Human Rights Watch is urging the Canadian government to "be prepared" to bring criminal charges against former U.S. vice-president Dick Cheney when he visits Vancouver on his book tour next week.
The New York-based rights group said Saturday that Canadian law provides for jurisdiction over an individual for torture and other crimes, even for offences committed outside of Canada.
Canada ratified the Optional Protocol to the United Nations Convention against Torture in 1987 and incorporated its provisions into the Canadian criminal code.
The rights group says it has documented the role of senior officials in the administration of George W. Bush, including Cheney, in authorizing torture of detainees, including waterboarding — a form of simulated drowning involving water being poured into the mouth of a subdued person.
"The U.S. has utterly failed to meet its legal obligation to investigate torture by the Bush administration, but that shouldn’t let other countries off the hook," said Kenneth Roth, executive director of Human Rights Watch, in the release.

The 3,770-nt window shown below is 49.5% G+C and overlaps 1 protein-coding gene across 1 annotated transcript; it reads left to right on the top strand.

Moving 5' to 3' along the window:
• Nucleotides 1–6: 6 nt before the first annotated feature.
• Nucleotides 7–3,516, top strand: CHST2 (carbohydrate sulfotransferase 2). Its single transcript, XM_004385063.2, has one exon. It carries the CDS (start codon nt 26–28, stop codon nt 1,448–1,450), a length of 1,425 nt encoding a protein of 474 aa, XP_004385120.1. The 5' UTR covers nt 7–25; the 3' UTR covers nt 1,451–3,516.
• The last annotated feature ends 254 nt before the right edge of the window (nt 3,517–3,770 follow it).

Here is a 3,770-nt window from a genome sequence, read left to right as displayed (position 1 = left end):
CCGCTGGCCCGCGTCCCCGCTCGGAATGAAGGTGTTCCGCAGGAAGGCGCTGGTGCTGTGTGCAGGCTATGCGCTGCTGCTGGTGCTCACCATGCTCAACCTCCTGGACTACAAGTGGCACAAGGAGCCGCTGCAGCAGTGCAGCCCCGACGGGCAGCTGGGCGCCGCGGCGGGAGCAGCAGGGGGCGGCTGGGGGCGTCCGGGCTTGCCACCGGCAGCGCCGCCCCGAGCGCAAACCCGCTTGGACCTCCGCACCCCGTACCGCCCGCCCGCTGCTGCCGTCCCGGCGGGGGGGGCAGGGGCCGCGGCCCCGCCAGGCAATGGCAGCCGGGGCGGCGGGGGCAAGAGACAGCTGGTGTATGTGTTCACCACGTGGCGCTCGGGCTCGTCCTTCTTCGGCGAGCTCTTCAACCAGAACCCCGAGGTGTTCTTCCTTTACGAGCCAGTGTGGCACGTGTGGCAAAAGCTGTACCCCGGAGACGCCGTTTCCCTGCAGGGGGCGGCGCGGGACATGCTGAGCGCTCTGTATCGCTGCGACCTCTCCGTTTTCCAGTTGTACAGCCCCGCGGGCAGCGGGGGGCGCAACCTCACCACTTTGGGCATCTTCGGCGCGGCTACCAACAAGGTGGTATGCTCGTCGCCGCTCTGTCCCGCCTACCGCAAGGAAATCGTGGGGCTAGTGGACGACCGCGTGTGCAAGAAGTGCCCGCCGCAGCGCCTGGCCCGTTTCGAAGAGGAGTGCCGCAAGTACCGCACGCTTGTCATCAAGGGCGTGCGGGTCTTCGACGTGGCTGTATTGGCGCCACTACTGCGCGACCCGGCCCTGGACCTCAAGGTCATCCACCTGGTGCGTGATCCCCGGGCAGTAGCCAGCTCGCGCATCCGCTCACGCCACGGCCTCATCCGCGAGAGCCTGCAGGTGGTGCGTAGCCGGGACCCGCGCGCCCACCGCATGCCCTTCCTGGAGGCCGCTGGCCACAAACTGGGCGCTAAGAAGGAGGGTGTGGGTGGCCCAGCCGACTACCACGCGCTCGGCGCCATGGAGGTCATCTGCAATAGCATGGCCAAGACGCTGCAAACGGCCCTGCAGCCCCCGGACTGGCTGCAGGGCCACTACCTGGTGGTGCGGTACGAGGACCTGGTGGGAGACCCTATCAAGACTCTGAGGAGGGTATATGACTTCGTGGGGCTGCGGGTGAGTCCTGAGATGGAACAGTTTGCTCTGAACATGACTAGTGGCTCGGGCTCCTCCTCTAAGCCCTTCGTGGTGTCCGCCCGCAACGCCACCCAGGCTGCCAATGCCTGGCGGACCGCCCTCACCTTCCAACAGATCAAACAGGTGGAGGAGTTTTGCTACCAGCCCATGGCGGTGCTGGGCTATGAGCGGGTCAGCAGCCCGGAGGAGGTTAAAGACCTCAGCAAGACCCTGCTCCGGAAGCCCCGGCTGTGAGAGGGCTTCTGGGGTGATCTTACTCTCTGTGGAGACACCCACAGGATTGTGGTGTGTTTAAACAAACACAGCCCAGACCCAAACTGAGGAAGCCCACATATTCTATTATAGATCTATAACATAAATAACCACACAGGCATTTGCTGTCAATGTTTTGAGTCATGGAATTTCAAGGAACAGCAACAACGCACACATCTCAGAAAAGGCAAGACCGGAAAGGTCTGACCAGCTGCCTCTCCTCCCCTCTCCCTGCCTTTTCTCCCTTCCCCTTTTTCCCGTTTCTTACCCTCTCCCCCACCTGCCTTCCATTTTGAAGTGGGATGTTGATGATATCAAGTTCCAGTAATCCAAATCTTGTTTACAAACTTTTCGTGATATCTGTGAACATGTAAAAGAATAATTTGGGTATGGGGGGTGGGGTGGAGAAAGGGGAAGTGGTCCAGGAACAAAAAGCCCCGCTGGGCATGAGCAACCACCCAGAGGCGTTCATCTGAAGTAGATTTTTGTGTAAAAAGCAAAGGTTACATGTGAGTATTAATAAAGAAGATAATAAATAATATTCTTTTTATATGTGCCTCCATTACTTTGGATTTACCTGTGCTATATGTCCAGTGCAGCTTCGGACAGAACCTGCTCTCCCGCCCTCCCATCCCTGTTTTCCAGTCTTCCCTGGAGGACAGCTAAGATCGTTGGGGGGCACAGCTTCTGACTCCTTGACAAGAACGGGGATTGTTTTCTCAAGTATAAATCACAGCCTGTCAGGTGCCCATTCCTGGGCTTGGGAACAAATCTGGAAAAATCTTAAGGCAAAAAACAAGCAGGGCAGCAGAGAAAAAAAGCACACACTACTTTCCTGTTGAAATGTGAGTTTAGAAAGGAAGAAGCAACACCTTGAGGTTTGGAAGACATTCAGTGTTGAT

Human Rights Watch referenced two cases of alleged torture of Canadian citizens, Maher Arar and Omar Khadr, in which the U.S. was "directly responsible or complicit."
Cheney was instrumental in creating U.S. detainee policy and was a member of the government committee that approved interrogation policies, the group said.
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Cheney's new memoir, In My Time, details his continued support of harsh interrogation techniques, which he called "critically important" to national security.
And in an interview with NBC’s Today show in August, Cheney defended waterboarding as a "safe, legal and effective" method of interrogation, adding that only "a handful" of figures were subjected to the practice.
He’s promoting his memoir in Vancouver on Sept. 26.